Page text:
New Haven: Yale University Press, 1999
Creative writer and university lecturer Georgina Kleege was diagnosed with early onset macular degeneration (Stargardt disease) when she was eleven years old. Part memoir, part cultural criticism, she discusses how she coped with going blind in a family and culture that encouraged her to conceal her condition. She also sets out to educate the fully sighted about the permutations of sight, making it clear that to be blind does not necessarily mean without any kind of sight. She dismantles negative stereotypes about the blind as embodied in film, literature, and the sometimes-insensitive words and actions of the fully sighted.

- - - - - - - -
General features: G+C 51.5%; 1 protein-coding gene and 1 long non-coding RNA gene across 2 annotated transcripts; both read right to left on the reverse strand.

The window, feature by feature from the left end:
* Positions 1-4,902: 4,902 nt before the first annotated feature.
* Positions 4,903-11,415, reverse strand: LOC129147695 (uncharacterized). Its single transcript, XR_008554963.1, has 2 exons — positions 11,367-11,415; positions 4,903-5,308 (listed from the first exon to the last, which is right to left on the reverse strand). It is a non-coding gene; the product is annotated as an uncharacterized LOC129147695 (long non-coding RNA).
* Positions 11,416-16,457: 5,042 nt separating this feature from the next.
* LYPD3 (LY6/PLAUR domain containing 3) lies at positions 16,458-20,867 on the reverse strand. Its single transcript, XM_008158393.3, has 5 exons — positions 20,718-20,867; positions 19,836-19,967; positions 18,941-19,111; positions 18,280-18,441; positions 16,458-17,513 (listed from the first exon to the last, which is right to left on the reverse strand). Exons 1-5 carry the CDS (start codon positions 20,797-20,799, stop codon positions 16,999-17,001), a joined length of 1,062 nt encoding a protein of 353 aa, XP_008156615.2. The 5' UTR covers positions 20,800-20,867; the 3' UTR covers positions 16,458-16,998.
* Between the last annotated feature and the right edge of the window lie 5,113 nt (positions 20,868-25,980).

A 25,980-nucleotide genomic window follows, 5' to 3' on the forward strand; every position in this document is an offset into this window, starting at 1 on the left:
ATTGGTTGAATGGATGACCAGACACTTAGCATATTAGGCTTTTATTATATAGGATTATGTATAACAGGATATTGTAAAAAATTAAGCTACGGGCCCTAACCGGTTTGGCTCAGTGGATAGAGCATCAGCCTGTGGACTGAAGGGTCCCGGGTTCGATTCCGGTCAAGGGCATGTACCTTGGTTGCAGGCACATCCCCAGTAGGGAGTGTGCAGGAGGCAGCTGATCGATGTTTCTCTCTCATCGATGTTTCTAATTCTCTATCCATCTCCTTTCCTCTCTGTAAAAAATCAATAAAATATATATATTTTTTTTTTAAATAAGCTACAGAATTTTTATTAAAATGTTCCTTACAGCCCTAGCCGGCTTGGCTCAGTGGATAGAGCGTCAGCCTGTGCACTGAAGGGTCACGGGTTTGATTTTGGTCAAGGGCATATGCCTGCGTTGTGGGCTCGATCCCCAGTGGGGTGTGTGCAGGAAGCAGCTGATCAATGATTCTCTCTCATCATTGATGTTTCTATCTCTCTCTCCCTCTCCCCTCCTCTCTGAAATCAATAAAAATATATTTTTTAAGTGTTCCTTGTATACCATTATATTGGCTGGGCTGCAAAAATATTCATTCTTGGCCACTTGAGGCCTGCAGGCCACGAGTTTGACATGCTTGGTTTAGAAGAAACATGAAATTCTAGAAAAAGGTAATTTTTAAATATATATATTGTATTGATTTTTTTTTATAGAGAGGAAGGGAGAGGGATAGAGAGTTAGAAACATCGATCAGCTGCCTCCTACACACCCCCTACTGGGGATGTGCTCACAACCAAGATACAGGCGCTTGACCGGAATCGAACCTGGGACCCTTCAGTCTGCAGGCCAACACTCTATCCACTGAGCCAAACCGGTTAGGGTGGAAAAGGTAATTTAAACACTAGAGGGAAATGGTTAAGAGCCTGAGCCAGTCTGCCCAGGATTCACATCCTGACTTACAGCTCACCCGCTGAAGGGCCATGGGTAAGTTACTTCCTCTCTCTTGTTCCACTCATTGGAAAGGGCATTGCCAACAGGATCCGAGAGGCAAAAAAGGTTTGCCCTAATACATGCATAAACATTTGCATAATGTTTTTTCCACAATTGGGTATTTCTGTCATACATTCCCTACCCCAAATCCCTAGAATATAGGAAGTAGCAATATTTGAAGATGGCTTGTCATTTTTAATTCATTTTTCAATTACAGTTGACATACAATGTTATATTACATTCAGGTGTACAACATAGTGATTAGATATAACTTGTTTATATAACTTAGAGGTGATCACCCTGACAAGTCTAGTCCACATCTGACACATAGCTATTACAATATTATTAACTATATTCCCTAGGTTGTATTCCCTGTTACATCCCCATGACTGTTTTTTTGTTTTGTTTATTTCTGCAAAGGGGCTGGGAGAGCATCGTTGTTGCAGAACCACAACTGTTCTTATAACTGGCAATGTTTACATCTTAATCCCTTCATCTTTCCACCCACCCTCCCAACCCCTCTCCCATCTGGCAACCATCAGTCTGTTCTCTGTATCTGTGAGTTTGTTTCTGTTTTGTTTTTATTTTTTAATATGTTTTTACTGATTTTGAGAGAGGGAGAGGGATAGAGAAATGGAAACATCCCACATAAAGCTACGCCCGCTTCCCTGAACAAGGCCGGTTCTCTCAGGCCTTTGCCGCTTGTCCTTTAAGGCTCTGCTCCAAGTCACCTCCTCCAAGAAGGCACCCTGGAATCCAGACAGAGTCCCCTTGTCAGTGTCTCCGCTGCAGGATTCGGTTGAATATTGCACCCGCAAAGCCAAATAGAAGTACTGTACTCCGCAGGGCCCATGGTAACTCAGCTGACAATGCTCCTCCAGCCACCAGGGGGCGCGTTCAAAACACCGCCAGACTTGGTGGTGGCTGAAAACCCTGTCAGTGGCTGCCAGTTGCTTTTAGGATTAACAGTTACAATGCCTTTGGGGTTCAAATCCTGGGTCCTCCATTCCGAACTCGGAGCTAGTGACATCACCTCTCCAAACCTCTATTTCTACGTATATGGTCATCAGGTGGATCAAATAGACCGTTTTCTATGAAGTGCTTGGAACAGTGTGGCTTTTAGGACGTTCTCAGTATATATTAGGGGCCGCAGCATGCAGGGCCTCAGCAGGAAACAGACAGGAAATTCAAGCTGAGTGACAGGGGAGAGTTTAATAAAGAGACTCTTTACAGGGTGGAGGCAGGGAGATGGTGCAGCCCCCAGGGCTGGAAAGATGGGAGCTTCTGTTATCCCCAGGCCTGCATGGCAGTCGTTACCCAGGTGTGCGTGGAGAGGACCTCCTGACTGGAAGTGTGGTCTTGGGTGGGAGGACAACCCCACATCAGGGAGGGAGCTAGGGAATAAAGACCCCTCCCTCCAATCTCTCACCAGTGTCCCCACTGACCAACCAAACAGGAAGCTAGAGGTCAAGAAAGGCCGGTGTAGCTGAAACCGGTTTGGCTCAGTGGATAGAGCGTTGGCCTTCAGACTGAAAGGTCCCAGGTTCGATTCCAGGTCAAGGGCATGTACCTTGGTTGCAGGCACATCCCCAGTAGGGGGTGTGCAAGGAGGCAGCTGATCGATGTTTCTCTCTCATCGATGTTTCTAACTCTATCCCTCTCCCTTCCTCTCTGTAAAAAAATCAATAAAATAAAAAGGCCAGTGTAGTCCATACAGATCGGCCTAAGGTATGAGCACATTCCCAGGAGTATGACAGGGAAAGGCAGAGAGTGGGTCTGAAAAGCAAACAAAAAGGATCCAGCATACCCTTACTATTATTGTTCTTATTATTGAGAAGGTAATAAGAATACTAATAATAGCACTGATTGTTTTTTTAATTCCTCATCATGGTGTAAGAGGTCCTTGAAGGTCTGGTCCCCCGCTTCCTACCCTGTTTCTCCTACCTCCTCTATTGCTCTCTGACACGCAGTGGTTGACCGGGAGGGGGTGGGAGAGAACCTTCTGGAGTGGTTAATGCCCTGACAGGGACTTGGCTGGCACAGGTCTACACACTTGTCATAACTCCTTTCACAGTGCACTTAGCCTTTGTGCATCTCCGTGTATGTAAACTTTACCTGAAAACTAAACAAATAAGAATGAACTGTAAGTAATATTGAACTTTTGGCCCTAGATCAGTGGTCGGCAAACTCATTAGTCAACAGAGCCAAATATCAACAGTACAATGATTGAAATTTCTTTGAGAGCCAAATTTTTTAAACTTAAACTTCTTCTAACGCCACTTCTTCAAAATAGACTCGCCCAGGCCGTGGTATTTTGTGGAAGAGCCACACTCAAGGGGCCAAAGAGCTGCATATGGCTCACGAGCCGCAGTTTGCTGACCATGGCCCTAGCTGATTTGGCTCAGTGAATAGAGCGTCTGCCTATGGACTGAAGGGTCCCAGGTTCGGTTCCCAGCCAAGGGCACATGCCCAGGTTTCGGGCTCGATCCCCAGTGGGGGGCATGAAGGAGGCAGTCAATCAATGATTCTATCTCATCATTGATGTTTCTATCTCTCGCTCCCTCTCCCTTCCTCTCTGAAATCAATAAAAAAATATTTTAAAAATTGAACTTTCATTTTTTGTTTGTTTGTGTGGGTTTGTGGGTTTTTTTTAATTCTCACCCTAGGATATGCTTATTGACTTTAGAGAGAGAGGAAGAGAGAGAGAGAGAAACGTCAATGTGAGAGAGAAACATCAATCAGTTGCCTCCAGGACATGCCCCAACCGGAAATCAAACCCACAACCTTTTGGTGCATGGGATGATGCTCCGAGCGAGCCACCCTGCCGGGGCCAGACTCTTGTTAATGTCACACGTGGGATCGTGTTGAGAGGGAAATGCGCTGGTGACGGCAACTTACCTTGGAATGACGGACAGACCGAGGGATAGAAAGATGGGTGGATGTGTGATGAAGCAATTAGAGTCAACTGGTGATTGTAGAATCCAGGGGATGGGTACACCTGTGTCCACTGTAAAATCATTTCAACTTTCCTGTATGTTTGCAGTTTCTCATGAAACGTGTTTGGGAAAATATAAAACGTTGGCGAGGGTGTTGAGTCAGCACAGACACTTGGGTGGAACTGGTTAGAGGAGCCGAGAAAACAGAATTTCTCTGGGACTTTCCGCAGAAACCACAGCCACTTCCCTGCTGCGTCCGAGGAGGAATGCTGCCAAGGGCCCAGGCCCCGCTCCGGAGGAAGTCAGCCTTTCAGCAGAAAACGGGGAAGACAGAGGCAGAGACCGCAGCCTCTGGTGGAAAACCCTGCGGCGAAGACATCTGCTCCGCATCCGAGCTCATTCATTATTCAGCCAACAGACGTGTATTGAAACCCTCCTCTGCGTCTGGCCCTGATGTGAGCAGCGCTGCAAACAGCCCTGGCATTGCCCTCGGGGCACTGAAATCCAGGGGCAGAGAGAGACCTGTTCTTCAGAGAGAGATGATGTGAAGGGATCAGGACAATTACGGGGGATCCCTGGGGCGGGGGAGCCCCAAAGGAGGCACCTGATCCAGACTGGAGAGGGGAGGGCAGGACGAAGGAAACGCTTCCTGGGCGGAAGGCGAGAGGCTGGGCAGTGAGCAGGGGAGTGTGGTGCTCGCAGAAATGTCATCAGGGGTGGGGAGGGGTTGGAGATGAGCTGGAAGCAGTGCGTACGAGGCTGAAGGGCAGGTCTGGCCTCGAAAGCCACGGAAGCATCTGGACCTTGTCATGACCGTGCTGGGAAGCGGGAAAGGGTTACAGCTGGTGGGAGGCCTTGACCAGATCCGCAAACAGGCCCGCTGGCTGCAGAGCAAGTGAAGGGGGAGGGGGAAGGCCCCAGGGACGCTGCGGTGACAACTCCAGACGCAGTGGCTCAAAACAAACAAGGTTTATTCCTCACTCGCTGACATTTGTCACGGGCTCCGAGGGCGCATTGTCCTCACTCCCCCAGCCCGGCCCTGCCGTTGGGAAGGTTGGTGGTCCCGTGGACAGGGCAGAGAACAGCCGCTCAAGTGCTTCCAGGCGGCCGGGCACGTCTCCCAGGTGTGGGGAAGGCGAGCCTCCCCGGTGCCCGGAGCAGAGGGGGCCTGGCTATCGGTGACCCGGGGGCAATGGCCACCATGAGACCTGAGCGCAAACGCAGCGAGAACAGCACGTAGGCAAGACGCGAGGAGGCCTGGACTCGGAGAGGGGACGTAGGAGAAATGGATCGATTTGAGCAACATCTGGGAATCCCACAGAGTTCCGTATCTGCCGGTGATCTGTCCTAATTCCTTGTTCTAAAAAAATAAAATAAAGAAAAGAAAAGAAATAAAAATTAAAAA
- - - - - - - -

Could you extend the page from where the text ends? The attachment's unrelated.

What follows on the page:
Robert Andrew Parker
“A Is for Artist:” A Short Film about Robert Andrew Parker
In this short video profile, Parker reflects upon his career, inspirations, and how vision loss has affected his work (scarcely at all).Read More